As one of America's new breed of media critics, Philadelphia blogger Richard Blair watched for weeks as the media devoted intense coverage to the story of the May 30 disappearance of Natalee Holloway while on a high school graduation trip to Aruba.
Then, on July 18, another young woman went missing, this one in his hometown. Photos of LaToyia Figueroa, 24, show the kind of smiling, attractive young woman whose disappearance has become a staple of television news coverage, particularly cable news, in recent years.
Except for one thing, a growing chorus of critics say: Figueroa, five months pregnant and the mother of a 7-year-old, comes from a lower-income black family, while the missing women regularly portrayed on television are overwhelmingly white. Her frustrated family had resorted to picketing on a busy street corner to draw attention to her disappearance when Blair and other Philadelphia bloggers took up Figueroa's case.
"Certainly Natalee Holloway's story is tragic in its own right," Blair said. "But what makes it more newsworthy than a five-month pregnant mother?"
"I think this is part of a larger discussion: Who's news, who's newsworthy, and who's making these decisions," Blair said. "I think race is a factor, as well as economic status."
Criticism of the media disparity has increased with the growth of the news genre focusing on missing women. While the media seem to focus on a parade of attractive disappeared white women -- from Laci Peterson and Chandra Levy to "runaway bride" Jennifer Wilbanks, the scores of missing black and Latina women garner little or no national attention, critics say.
The decapitated body of Evelyn Hernandez, 24, who was nine months pregnant, was discovered in the San Francisco Bay a few months before Peterson, but she did not touch off a firestorm of coverage. Nor did the disappearance of Ardena Carter, 23, a pregnant black graduate student who was last seen alive on her way to the library in Georgia in 2003. The remains of Carter and her unborn child turned up in the woods two months later.
"I don't think a media director is sitting around saying, 'Hey, there's this black woman in Philadelphia and she disappeared and we don't care,' " said Todd Boyd, USC professor of critical studies. "It's an unconscious decision about who matters and who doesn't.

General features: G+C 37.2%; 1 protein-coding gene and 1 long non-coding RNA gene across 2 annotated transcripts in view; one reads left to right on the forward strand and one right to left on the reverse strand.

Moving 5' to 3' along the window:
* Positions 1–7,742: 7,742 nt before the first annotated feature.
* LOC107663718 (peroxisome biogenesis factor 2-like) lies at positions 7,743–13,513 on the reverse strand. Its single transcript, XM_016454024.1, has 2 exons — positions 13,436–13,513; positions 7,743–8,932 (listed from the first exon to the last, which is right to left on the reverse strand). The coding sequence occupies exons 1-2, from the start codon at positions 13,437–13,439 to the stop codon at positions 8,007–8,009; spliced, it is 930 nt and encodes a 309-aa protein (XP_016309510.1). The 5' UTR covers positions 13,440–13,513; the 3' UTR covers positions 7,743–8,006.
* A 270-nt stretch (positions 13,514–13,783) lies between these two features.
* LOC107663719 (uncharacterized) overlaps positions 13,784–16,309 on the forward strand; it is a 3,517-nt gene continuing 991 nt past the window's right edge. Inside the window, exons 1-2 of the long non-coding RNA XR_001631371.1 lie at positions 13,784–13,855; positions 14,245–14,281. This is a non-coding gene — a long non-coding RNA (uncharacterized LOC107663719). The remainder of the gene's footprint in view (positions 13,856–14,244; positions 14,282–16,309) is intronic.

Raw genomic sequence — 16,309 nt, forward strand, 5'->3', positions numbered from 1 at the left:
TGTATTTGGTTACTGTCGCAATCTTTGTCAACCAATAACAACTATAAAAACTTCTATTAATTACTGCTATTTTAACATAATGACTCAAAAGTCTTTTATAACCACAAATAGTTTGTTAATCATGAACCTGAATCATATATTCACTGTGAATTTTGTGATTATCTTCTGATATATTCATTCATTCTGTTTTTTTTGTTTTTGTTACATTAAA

"In general, there is an assumption that crime is such a part of black and Latino culture, that these things happen all the time," Boyd said. "In many people's minds it's regarded as being commonplace and not that big a deal."
Mark Effron, vice president of MSNBC News Daytime Programming, disagrees. Effron said the stories of missing women typically bubble up from local network affiliates who are covering the stories based on the public outcry they generate in their home communities.
"It's not like there's a kind of cabal where MSNBC and CNN and Fox get together and say, 'Boy, this is a good one. That's not a good one,' " he said. "Usually, there's an involved family that tends to be sophisticated in how to use the media.
"I'm not disputing numbers. What I'm telling you is that we have never, ever, ever turned down a story based on race or any of those factors."
This week, he said, the network has devoted daily coverage to Figueroa's disappearance.
However, he said, since the controversy began, "we have had discussions with our staff, [saying] 'Let's just make sure. I know we're not doing anything purposely or maliciously or based on any kind of racial or age profiling, but let's just make sure,' " he said.
Concern over lack of attention to some cases is not just an issue of fairness. Early coverage of abductions can be crucial to finding the victims alive -- a factor that the Philadelphia blogger said promoted his campaign.
"I have a daughter that's not much younger than LaToyia," said Blair, who posted the news on his blog, . "In this kind of thing, every minute's crucial."
To some analysts, this gets to the heart of the media's failure to fulfill its public service duty in the case of many missing minority women.
In California, for example, nearly 7,500 Latinas are missing -- almost double the number of white women -- but they are far less likely to receive attention.
The disparity even extends to abducted children, the critics say. While the sexual assault and murder of JonBenet Ramsey in her Boulder, Colo., home made her a nationally known symbol of a parent's worst fears, no corresponding black girl has become a household name, says author and political analyst Earl Ofari Hutchinson.
"When you raise the issue, people say, 'This is a tragedy and we should do more,' " Hutchinson said. "But it only lasts a hot minute. It doesn't leave any lasting imprint in the newsrooms."